The technique was developed by a number of UK academics during the 1970s and 1980s. In 1976 Peter Mansfield at the University of Nottingham was the first to publish a successful MRI scan of a living human body part — a finger.
Approximately 15,000 MRI scanners are now used in hospitals around the world, replacing the need for riskier surgical and X-ray procedures.
The machines are standard kit for doctors detecting neurological diseases such as stroke, cancer, multiple sclerosis and Alzheimer's disease. Sir Peter was awarded the 2003 Nobel Prize for Medicine (joint with Paul Lauterbur) for his work in developing the concept of MRI and for pioneering ultra-high speed imaging techniques.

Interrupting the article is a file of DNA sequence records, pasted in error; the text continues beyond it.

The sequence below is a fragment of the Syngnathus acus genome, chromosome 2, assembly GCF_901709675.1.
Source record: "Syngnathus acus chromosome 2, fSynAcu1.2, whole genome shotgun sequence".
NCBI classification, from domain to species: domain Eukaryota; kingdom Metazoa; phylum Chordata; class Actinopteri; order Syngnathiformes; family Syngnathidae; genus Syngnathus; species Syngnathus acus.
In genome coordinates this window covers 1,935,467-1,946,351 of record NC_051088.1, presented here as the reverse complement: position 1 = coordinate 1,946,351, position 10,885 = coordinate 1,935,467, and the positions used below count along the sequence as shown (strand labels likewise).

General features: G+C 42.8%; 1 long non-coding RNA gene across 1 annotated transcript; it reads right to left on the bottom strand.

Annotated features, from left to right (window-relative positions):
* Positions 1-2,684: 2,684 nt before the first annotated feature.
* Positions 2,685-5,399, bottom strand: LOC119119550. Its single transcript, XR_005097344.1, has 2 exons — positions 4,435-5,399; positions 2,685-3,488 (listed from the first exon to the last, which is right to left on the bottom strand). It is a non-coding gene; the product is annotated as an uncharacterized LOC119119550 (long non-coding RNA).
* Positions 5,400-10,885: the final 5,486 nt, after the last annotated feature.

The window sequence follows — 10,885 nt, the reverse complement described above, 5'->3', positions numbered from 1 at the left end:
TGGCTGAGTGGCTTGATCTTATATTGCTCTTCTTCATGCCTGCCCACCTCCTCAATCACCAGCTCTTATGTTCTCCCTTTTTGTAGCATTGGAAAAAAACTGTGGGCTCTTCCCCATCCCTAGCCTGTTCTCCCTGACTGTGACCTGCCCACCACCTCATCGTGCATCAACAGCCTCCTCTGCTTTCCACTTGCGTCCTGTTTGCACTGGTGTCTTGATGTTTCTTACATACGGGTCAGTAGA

During the 1980s John Mallard at the University of Aberdeen took MRI another step forward when he discovered a technique, known as spin-warp imaging, that could produce three-dimensional images unaffected by the movement of patients. MRI scans produce a map of the water content of the parts of the body using magnetic and radio waves. It is based on a phenomenon discovered by scientists in the 1930s, called nuclear magnetic resonance, in which magnetic fields and radio waves cause atoms to give off tiny radio signals. The MRI scanners convert the signals into visual images.
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